Business say that the paper-based containers are up to four times as expensive as the polystyrene ones, costing up to $1.20 for a single to-go container. Businesses also complain that they don't know about the ban. I'm guessing they also don't know that single-stall restrooms must have unisex signs on them since March 1, 2017. After all, the jury deliberation rooms in the Sacramento Superior Courthouse are non-compliant. And, when you're on a jury, you are literally locked in the room except for lunch or an emergency. 

I don't write this to pick on courthouse staff, as they were uniformly great during my days there. Rather, I just find it perfectly ironic. If you can't get the criminal courthouse to comply with state law, how do you expect English as a Second Language business owners to stay on top of legislation?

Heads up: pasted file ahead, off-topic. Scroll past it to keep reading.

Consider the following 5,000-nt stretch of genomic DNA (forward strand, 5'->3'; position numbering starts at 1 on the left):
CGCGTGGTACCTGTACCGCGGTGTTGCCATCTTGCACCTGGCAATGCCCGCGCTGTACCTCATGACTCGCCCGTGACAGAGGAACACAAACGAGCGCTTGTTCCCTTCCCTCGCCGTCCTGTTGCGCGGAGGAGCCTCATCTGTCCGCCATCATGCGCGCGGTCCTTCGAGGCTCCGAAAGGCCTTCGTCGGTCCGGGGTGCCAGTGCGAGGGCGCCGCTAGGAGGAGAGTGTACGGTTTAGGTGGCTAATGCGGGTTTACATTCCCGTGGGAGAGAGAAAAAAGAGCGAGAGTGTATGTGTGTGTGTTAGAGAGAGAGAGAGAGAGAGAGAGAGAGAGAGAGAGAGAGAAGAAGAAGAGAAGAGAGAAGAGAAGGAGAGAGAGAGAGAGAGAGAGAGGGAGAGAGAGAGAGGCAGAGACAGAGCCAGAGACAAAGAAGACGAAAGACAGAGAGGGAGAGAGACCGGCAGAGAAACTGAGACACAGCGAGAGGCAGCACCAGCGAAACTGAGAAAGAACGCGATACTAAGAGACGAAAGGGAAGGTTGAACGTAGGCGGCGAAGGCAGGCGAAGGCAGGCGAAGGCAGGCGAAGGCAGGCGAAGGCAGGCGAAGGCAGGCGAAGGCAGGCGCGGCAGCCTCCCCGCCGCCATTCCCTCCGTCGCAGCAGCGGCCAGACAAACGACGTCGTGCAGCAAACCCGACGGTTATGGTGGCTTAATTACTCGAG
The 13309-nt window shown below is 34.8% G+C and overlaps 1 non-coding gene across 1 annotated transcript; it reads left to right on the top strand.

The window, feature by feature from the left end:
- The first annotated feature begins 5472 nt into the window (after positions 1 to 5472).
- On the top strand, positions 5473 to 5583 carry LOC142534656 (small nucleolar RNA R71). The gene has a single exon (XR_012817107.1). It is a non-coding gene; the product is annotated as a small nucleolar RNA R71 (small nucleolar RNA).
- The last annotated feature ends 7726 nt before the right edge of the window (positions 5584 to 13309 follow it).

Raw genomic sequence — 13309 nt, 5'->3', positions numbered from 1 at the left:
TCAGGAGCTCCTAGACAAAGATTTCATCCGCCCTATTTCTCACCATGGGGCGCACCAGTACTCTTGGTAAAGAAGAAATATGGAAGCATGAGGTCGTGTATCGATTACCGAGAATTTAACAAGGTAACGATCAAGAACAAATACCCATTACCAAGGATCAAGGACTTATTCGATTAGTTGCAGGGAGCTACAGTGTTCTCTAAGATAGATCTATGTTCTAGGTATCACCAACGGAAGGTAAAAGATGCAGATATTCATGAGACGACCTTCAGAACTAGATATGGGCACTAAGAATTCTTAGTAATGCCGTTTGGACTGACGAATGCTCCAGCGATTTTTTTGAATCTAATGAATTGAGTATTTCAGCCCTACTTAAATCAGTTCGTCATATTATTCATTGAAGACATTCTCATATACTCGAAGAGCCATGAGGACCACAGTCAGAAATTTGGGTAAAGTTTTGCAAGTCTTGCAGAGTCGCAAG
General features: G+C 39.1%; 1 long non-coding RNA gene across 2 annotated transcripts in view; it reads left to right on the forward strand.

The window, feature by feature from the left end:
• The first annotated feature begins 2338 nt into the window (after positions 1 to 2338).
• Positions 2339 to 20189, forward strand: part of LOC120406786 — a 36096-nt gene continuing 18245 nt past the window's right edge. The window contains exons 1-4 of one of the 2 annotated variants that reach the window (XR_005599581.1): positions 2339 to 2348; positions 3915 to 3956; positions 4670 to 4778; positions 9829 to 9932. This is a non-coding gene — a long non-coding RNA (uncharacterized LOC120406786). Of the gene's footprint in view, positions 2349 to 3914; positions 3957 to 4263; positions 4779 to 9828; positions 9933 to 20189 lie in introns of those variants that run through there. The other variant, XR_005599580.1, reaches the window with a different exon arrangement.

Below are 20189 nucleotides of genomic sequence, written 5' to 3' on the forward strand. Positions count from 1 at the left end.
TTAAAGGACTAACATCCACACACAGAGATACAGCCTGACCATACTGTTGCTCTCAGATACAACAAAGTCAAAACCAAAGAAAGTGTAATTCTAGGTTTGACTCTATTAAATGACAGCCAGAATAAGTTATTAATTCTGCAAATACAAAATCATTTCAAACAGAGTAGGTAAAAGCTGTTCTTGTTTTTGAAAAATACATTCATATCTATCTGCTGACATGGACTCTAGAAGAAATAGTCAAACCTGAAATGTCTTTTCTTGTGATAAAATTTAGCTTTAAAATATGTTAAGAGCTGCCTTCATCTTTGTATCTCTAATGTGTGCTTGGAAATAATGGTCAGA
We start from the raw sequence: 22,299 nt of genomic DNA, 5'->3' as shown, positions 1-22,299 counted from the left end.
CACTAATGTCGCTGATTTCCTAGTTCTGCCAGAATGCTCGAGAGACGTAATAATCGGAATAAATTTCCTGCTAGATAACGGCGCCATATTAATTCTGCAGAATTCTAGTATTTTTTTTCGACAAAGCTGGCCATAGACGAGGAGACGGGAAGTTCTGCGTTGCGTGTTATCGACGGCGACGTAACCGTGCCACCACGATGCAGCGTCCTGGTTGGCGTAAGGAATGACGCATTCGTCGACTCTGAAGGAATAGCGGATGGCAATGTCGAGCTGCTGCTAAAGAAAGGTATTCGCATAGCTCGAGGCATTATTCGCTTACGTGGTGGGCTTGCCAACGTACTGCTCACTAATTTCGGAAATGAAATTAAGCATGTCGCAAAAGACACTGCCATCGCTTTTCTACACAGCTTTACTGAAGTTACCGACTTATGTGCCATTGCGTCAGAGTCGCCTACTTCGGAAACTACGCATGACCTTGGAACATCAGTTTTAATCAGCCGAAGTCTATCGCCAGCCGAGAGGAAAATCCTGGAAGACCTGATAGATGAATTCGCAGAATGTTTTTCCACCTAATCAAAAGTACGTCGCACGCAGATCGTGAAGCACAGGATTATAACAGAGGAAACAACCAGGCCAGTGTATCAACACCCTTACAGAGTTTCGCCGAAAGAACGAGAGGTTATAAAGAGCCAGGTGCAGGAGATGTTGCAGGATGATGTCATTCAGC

I'm guessing code enforcement doesn't show up to police compliance of law in government buildings. They need to save that time for policing compliance in small businesses.

#CAKEDAY: Happy birthday to KimChi Nguyễn and Sandra Salazar!

 

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Pass SB 285

Hungry and frustrated, 4 out of 5 eligible seniors can’t access food assistance programs — leaving California with the lowest senior CalFresh enrollment rate in the nation.

How did we get here? Too much confusing paperwork. Too many physical hurdles. And a bureaucracy that leaves seniors behind.

State Senate Bill 285 (Wiener) is a low-cost solution that would streamline the application process and ensure no senior goes hungry, while also infusing our economy with up to $1.8 billion in federal funding. Let’s pass SB 285.